I'm almost sixty years old, so over my lifespan, I've learned that you have to let some things go. By the time of her death, I no longer hated Heidi or resented her for making most of my life a waste. As I look at the three wonderful people that she and I brought into the world, I know I could never truly resent her because I love them with all of my heart and soul. I also understand that without Heidi, none of them would be the way they are.

So I let go all of my hatred and anger towards Heidi more than three years ago. Hatred and anger poison a person's life. Heidi is a non-factor in mine, so there was simply no reason to let any ill will towards her color my existence. I still wanted to see her serving as kibble to a giant three headed dog as she slowly roasted for all of eternity, but I didn't spend a lot of time thinking about it.

The last time I saw Heidi alive was five months ago. We'd all gathered or in my case been summoned to a big family Thanksgiving dinner at my son David's house. I think back on that day and the events that led up to it as the minister begins his calming words.

It had been at sunset on a surprisingly warm November evening in Florida. That day and that night were nearly summer-like. It had been sunny and warm all week but not oppressively so. A solitary figure trudged purposefully down the beach. His shoulders were hunched, carrying a lot of tension. He was headed for two beach chairs which were the only feature breaking the pristine beauty of nature on a stretch of private beach.

The chairs weren't arranged in the manner one would expect. Although they were side to side and parallel and only inches apart, one faced east and the other west. In one chair, a gray haired but still hard bodied old man sat watching the waves. He occasionally got up and threw rocks at the ocean. He also looked dreamy eyed at a car in the driveway of a house only a few yards away from the chair he sometimes occupied.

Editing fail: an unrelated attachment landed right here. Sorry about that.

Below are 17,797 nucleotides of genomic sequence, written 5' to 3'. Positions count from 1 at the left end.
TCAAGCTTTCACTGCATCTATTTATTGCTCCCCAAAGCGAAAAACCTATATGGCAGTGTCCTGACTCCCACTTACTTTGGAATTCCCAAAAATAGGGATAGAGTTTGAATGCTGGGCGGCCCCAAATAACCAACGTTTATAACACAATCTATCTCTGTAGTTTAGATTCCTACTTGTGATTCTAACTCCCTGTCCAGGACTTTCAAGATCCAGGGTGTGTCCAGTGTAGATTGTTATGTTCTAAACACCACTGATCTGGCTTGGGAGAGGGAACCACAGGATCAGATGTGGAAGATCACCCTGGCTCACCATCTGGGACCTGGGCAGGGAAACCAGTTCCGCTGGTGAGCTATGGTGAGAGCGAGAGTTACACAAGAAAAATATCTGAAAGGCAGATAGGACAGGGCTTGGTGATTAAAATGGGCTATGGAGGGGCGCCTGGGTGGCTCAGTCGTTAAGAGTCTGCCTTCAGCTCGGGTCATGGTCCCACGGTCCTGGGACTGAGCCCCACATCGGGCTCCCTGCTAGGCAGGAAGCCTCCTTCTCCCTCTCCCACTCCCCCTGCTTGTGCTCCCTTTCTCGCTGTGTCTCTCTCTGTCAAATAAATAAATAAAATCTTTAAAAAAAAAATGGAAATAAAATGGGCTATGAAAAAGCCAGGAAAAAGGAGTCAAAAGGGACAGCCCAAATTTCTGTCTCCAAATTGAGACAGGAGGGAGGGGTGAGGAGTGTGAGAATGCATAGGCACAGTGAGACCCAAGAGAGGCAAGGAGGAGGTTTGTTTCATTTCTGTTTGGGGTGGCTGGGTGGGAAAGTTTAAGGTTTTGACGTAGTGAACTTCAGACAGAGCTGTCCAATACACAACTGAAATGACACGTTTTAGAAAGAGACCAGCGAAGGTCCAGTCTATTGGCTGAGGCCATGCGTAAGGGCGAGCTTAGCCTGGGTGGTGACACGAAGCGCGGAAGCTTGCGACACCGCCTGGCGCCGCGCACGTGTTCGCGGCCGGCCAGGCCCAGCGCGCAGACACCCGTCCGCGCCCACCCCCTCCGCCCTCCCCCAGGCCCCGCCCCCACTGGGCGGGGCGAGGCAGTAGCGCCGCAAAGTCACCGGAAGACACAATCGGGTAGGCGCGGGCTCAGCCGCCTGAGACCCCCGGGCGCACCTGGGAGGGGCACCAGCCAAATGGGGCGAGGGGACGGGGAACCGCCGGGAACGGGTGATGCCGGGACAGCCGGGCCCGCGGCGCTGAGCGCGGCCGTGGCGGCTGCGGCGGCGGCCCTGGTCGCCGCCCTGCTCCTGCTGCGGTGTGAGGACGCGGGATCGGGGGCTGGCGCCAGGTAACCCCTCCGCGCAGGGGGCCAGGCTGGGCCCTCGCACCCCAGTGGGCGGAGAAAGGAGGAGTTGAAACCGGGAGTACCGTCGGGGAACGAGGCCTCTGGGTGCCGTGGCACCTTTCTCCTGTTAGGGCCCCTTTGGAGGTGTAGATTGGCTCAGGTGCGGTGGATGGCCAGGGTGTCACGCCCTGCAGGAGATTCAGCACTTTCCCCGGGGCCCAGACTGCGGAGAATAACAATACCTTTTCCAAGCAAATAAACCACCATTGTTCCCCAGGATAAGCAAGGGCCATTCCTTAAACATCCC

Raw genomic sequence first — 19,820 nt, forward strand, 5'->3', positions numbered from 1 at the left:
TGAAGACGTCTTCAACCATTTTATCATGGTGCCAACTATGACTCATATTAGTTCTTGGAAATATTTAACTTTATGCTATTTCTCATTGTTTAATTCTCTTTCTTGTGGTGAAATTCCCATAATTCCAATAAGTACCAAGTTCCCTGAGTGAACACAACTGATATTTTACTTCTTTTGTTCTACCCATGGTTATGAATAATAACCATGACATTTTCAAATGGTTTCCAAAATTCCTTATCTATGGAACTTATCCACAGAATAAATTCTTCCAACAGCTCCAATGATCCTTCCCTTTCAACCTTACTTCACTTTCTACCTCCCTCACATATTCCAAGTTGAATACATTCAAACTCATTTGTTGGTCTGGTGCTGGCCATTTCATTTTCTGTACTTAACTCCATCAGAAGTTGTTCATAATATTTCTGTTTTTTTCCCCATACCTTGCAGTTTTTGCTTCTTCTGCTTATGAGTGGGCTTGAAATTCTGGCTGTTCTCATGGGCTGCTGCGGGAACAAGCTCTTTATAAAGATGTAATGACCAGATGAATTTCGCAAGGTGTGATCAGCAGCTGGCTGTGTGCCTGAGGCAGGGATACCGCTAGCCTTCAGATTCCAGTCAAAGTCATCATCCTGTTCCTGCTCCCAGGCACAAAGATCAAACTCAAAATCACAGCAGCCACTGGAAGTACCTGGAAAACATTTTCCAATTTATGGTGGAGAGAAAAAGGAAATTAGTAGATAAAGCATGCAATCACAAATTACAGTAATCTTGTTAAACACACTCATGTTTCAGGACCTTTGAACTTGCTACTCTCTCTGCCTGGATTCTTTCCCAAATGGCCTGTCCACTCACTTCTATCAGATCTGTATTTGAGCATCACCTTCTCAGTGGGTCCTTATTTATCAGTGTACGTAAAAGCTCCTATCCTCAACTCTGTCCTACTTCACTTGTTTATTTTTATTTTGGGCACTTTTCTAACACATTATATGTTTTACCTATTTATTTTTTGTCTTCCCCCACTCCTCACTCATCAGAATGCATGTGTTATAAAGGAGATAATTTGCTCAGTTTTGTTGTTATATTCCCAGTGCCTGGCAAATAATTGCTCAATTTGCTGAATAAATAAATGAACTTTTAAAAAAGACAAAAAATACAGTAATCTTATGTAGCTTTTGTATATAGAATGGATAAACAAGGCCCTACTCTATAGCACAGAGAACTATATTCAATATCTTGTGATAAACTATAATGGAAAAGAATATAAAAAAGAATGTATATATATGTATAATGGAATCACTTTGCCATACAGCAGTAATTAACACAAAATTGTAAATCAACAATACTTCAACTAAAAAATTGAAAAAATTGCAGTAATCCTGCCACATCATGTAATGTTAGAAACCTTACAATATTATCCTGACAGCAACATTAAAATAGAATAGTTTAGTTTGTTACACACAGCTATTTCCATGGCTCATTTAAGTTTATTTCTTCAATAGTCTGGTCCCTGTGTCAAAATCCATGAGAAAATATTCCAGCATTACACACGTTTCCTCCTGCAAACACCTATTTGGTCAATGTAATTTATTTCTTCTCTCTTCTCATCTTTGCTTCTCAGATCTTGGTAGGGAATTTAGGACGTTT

The other chair was occupied by a woman. At twenty nine years old she was exactly half of his age. Their birthdays were within a day of each other as well. The man, me, was steely eyed although my eyes had faded during my long life to the point where they seem to be more gray than their former blue.

The woman's soulful brown eyes and calm disposition seemed to be the exact opposite of mine. Her large breasts and long legs surrounded a formerly flat tummy that was just to the point where someone with a sharp eye could tell something was going on there.

Her tanned skin came from her Mexican heritage more than any amount of sun. Her long, rich brown hair was tied back in a single pony-tail that if she were standing, would have just kissed the top of her luscious ass.

She was every bit as composed and motionless as I was frenetic and animated. Neither of us had noticed the figure dragging his feet angrily through the sand as he trudged towards us.

"James, we're supposed to be resting," she said in unaccented English.

"We are resting," I said. "We're not even doing anything."

"No, Honey. I'm not doing anything. You're doing laps back and forth between the water and your chair. You're throwing every piece of drift wood, rock and any other debris you find into the water where the tide just sweeps it back onto the beach. I'm getting tired just watching you."